...or seeking the best of both worlds as they say. Following on from my post on Investment Trusts I thought I would offer up a reasonably dull idea which tries to offer income and capital growth in a complicated structure which means it is actually on a discount unlike similar more conventional trusts.
It offers a yield of just under 5% from a fairly conventional portfolio of large and mid cap UK equities and corporate bonds. It has around 10% gearing via bank debt which costs it 3.15%. They have 75% of the full years dividend in revenue reserves so they should be able to continue to edge the dividend up in line with or slightly ahead of inflation assuming UK equities still produce some underlying dividend growth. This was the general expectation in the document with yesterdays post.
The structure is complicated as they describe it in the annual accounts as follows:
The Company has a capital structure comprising A shares and B shares.
In addition, the Company has a bank loan.
The Company’s capital structure offers shareholders the opportunity to receive quarterly returns in the form
of either dividends, capital repayments, or both, to suit their own particular circumstances.
The Company has two classes of shares: A shares and B shares. The rights of each class of shares are
identical, save in respect of the right to participate in dividends and capital repayments. Irrespective of these
rights, the net asset value attributable to each class of shares is the same.
Only A shares carry a right to participate in dividends paid by the Company. B shares are not entitled to
dividends but each B share instead carries the right to receive a capital repayment at the same time as,
and in an amount equal to, each dividend paid in respect of A shares.
For certain shareholders, there may be tax or other advantages in receiving a capital repayment rather than
a dividend. Dividends paid on the A shares will be taxed on receipt in the normal way for dividends. Capital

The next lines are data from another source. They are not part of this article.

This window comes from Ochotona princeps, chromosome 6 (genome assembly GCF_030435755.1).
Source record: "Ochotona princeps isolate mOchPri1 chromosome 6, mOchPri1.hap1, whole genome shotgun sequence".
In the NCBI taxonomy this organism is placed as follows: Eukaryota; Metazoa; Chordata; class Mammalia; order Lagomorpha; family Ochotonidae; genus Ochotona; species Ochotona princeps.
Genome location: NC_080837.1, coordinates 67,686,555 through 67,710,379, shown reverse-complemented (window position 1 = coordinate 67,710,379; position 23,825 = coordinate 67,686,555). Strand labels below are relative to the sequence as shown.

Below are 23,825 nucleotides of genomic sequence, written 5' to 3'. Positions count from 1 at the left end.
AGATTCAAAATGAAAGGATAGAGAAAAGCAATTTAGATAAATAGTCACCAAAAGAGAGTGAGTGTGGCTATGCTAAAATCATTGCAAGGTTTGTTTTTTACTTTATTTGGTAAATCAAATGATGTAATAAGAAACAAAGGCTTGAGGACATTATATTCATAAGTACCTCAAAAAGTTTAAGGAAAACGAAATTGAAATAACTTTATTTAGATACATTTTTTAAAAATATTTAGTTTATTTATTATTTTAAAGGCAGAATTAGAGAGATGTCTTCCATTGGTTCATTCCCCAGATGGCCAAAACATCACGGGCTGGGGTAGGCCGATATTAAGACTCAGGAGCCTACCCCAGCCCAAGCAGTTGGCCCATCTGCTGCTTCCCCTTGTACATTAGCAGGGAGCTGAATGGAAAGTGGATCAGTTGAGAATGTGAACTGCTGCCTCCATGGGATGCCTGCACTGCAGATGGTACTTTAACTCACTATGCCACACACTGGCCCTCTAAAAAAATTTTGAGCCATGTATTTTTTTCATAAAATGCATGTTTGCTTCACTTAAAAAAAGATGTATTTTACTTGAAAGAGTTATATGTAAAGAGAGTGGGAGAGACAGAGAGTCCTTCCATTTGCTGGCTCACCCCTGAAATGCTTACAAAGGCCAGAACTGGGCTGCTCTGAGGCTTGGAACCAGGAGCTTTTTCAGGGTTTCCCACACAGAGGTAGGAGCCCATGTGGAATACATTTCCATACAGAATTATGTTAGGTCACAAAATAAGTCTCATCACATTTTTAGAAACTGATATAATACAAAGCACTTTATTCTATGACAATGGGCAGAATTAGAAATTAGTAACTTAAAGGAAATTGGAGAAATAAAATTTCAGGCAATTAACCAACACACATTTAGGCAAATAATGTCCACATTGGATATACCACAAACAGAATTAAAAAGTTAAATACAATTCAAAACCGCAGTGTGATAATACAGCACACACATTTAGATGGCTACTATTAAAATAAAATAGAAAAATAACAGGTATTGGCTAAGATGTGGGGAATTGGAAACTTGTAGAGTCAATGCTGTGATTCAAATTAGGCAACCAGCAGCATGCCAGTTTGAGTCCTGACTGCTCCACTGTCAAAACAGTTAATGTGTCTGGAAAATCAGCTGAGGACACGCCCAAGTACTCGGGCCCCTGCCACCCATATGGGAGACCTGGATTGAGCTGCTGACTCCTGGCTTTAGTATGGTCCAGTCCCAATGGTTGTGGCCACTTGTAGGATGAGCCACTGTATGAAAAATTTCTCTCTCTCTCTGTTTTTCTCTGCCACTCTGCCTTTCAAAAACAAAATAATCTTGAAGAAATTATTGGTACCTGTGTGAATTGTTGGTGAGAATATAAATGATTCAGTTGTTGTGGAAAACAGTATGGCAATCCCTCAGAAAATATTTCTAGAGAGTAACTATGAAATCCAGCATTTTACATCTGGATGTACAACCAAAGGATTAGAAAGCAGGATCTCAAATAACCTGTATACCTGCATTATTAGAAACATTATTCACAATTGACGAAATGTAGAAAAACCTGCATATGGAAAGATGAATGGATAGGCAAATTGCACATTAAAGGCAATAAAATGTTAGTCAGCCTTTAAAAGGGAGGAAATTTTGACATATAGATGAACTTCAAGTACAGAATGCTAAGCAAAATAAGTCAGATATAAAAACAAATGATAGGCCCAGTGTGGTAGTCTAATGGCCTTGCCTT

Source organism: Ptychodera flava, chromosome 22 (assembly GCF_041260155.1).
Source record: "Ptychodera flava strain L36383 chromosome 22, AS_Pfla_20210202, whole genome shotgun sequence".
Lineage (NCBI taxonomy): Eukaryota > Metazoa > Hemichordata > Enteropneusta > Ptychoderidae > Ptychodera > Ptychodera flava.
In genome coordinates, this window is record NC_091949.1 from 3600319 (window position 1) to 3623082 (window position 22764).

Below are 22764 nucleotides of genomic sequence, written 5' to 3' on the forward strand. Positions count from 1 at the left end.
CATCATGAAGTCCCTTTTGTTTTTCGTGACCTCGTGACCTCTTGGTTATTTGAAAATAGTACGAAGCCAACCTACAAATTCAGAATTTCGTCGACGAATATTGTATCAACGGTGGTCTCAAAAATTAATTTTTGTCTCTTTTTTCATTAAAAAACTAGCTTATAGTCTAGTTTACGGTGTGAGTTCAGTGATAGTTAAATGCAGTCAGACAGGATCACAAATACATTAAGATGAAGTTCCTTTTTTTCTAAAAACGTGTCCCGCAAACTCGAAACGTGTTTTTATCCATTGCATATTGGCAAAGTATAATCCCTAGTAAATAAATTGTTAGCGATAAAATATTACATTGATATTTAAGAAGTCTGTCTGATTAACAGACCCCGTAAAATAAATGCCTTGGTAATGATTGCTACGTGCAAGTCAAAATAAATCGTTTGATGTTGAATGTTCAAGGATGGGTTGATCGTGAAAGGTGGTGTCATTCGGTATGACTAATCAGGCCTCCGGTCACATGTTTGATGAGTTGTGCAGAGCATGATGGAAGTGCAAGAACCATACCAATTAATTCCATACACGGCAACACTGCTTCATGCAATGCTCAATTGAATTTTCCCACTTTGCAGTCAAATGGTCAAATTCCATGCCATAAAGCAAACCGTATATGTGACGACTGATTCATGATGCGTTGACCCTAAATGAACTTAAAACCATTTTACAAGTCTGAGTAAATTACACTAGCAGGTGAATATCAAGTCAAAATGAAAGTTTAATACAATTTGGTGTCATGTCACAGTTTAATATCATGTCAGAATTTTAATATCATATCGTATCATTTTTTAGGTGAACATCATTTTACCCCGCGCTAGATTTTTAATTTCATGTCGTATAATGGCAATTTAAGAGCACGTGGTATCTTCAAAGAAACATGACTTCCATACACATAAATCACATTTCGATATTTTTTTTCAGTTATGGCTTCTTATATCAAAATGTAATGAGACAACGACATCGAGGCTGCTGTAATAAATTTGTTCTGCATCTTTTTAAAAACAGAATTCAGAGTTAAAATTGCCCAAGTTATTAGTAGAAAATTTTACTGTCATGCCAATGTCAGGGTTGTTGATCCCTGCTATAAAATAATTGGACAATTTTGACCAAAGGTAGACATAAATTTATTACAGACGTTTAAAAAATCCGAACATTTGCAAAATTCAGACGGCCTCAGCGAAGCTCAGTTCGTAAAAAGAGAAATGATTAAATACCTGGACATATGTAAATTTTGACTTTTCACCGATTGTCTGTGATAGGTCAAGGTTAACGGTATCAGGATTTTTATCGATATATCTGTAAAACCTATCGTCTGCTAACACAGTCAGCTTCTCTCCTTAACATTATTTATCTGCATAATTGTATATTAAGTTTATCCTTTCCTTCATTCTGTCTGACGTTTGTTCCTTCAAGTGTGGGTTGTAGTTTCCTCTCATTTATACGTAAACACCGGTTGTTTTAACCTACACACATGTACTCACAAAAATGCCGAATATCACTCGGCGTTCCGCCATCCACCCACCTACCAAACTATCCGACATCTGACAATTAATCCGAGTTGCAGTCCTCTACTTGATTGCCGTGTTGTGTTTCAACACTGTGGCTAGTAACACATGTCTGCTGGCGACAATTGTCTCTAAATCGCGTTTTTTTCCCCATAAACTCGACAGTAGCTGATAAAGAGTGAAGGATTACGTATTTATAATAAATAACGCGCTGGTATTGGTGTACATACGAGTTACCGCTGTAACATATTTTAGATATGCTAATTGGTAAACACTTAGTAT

repayments received on B shares will fall to be taxed in accordance with the rules relating to the taxation
of chargeable gains (see further information below) for non-corporate holders (including individuals).
It is the Company’s policy to maintain the ratio of A shares to B shares (excluding shares held in Treasury)
within the range 72.5 : 27.5 and 77.5 : 22.5.
These two securities can be traded together in the form of a unit with each unit consisting of three A shares and one B share.
The B shares are just like any other ordinary share except that, instead of dividends, B shareholders receive
capital repayments, so B shareholders will receive the same amount of cash on a quarterly basis as A
shareholders, but when it comes to the tax on these capital repayments there are potential benefits.
Effectively, no UK tax is due on receipt of the capital repayments. So a higher rate taxpayer, for example,
will not be liable on receipt to the additional income tax that would normally be applicable on receipt of a
dividend. This is because the capital repayment is taxed under UK Capital Gains Tax (‘CGT’) rules rather
than Income Tax rules for non-corporate holders (including individuals). It is only when the B shares are
disposed of that the capital repayments received need to be taken into account as part of the CGT
disposal calculation. From 22 June 2010, a flat rate of Capital Gains Tax has applied of 18 per cent on
disposals (28 per cent for higher and additional rate taxpayers). If the shares continue to be held until
death, no CGT arises in respect of the capital repayments. The value of the holding will, however, be taken
into account for Inheritance Tax purposes, if applicable.
Summary & Conclusion
If I haven't lost you already this one is a fairly conservative and conventional type of mixed UK portfolio which is wrapped in a complicated wrapper which offers some gearing and tax advantages too, perhaps. The attractions are a 5% yield which should grow with or slightly ahead of inflation. It has performed well in the first 5 years to 31 March 14, it delivered 56.8% v 47% for the Capped FTSE All Share, although the past is no guide to the future.
The charges have come down this year to 0.75% per annum and they have dropped the performance fee too and the Units are currently trading on around a 10% discount which as I say is unusual for this type of trust and towards the top end of its range. If you have got this far and still want to know what it is then open the Advent Calendar Window below.